Communists and liberal reformers alike heaped criticism on President Boris Yeltsin yesterday for his handling of Russia's latest hostage crisis when the newly-elected State Duma met for the first time.
Underlining the pressure on Mr Yeltsin, his high-profile privatisation chief, Anatoly Chubais, yesterday resigned, putting a question-mark over the future of economic policy.
Comments from the Communist leader, Gennady Zyuganov, that it would be better if Mr Yeltsin did not stand for a second term in June's presidential election were predictable. But the decision by the liberal Yabloko grouping to seek a vote of no-confidence in the government over the crisis in Pervomayskoye was a blow. Prime Minister Viktor Chernomyrdin's Our Home is Russia bloc was counting on co-operation from Yabloko to restrain the Communists and nationalists in the new parliament.
Looking further ahead, many analysts believe Mr Yeltsin would only have a chance of winning the presidency again if the Yabloko leader, Grigory Yavlinksy, sacrificed his own presidential ambitions and supported him against Communist and nationalist candidates. But yesterday's outburst from Yabloko left little hope of that.
While Russian troops continued to battle with Chechen rebels in an attempt to free scores of hostages still trapped in Pervomayskoye, Yabloko declared the present Kremlin administration incapable. "Yeltsin and Chernomyrdin are dangerous for society, both with their action and their lack of action," it said in a written statement.
With only 45 deputies in the 450-seat Duma, Yabloko is far from the majority of 226 votes needed to carry a motion of no-confidence. But if the dominant Communists, with 158 seats, and some nationalists and independents backed the move, the government could be in trouble.
Mr Zyuganov did not commit himself to an immediate attack, however, saying only he would like to see Mr Yeltsin stepping down to give fresh politicians a chance in the election.
"It would be better for Boris Yeltsin and the whole country if Boris Yeltsin did not put himself forward for another term at the presidential election for health reasons," he said. Asked how the operation to free the hostages would affect Mr Yeltsin's election chances, the Communist leader said: "I think nothing can boost his chances because his policies have become completely bankrupt and collapsed."
Mr Yeltsin, who has only just returned to work after recovering from his second heart attack, has said he will announce next month whether he intends to stand.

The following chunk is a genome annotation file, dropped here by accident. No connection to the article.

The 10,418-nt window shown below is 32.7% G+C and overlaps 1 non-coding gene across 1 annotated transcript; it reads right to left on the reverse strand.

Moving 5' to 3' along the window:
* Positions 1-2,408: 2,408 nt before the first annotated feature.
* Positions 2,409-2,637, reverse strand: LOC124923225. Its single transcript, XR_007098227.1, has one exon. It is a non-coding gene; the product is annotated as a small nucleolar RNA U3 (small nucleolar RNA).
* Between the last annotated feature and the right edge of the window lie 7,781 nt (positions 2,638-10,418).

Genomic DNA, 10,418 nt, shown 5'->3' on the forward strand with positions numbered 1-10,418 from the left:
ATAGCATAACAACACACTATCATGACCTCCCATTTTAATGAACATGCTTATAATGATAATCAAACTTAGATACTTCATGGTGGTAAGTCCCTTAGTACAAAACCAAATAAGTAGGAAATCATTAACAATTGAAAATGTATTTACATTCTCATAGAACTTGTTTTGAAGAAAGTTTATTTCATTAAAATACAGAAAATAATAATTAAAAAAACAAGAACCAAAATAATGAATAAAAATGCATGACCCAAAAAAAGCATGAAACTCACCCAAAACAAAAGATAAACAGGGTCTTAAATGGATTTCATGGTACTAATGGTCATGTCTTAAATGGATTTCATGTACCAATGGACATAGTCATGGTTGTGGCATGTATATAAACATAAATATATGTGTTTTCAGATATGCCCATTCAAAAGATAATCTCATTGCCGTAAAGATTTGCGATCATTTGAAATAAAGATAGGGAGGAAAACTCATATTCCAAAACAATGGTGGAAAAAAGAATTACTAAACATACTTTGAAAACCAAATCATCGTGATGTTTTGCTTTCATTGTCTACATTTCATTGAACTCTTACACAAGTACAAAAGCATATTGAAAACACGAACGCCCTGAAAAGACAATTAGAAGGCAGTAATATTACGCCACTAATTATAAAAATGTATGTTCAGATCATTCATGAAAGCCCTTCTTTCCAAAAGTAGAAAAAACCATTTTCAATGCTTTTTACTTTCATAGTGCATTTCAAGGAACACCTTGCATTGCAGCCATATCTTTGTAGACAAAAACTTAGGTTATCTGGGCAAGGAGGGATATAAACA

In response to the Communist victory in December's parliamentary elections, he reshuffled the cabinet, dropping liberals, to make the government team less vulnerable to hardline criticism. Last night Mr Yeltsin accepted the resignation of the liberal First Deputy Prime Minister, Anatoly Chubais, which could mean a slowing down of the economic reforms he oversaw.
Mr Chubais, in remarks carried by Russian news agencies, said he felt Mr Yeltsin was unhappy with his work, and hoped that that situation was not prompted by "concessions to the Communists". His resignation will ring alarm bells with western investors.
More government heads may roll over the debacle in Pervomayskoye. But first the Russian army must complete the rescue operation it launched on Monday. Underestimating the Chechen rebels, Mr Yeltsin promised the storming would be over with minimum bloodshed the same day. But yesterday, with only 26 of the estimated 100 hostages released safely, crack troops had still to overcome the militants, being led by Salman Raduyev, a warlord related by marriage to the Chechen leader, General Dzhokhar Dudayev.
In what would be more bad news for the Kremlin if it was confirmed, 30 workers at an electricity-generating plant in the Chechen capital of Grozny were feared to have been taken hostage by rebels trying to help their comrades in Pervomayskoye by creating a diversion. But Tass news agency said another possibility was that the workers, who disappeared yesterday morning, had simply walked off the job after a row with the management.
In Pervomayskoye, on the border between Dagestan and Chechnya, the hostages were emerging in dribs and drabs. Some were rescued by Russian forces, others released by the gunmen who said they wanted them to tell the world the "truth" about how they had been treated.
The fate of the remaining hostages remains unknown. According to the Russian Interior Ministry, four federal soldiers have lost their lives while 60 rebels have been killed.